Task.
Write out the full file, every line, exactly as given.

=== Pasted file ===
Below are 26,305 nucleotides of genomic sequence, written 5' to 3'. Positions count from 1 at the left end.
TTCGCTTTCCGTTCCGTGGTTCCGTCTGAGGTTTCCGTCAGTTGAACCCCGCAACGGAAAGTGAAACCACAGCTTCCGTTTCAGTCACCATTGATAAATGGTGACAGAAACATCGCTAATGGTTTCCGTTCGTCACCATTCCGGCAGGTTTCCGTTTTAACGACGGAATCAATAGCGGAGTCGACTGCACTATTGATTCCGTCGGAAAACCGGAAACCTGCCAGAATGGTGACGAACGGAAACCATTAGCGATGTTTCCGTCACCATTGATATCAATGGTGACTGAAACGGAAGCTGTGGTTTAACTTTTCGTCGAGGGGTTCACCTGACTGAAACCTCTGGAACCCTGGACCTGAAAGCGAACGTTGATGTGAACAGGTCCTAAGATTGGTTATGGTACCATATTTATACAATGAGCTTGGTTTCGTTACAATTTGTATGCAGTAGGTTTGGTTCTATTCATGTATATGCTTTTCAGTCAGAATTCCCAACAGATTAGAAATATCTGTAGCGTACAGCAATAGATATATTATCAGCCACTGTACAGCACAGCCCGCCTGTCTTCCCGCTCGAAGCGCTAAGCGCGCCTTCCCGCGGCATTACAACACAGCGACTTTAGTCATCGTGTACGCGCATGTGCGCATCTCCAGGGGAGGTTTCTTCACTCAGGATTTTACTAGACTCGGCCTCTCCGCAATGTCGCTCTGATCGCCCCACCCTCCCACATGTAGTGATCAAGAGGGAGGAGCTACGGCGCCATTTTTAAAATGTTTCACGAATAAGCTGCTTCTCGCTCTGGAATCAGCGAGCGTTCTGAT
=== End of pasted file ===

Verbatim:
Below are 26,305 nucleotides of genomic sequence, written 5' to 3'. Positions count from 1 at the left end.
TTCGCTTTCCGTTCCGTGGTTCCGTCTGAGGTTTCCGTCAGTTGAACCCCGCAACGGAAAGTGAAACCACAGCTTCCGTTTCAGTCACCATTGATAAATGGTGACAGAAACATCGCTAATGGTTTCCGTTCGTCACCATTCCGGCAGGTTTCCGTTTTAACGACGGAATCAATAGCGGAGTCGACTGCACTATTGATTCCGTCGGAAAACCGGAAACCTGCCAGAATGGTGACGAACGGAAACCATTAGCGATGTTTCCGTCACCATTGATATCAATGGTGACTGAAACGGAAGCTGTGGTTTAACTTTTCGTCGAGGGGTTCACCTGACTGAAACCTCTGGAACCCTGGACCTGAAAGCGAACGTTGATGTGAACAGGTCCTAAGATTGGTTATGGTACCATATTTATACAATGAGCTTGGTTTCGTTACAATTTGTATGCAGTAGGTTTGGTTCTATTCATGTATATGCTTTTCAGTCAGAATTCCCAACAGATTAGAAATATCTGTAGCGTACAGCAATAGATATATTATCAGCCACTGTACAGCACAGCCCGCCTGTCTTCCCGCTCGAAGCGCTAAGCGCGCCTTCCCGCGGCATTACAACACAGCGACTTTAGTCATCGTGTACGCGCATGTGCGCATCTCCAGGGGAGGTTTCTTCACTCAGGATTTTACTAGACTCGGCCTCTCCGCAATGTCGCTCTGATCGCCCCACCCTCCCACATGTAGTGATCAAGAGGGAGGAGCTACGGCGCCATTTTTAAAATGTTTCACGAATAAGCTGCTTCTCGCTCTGGAATCAGCGAGCGTTCTGAT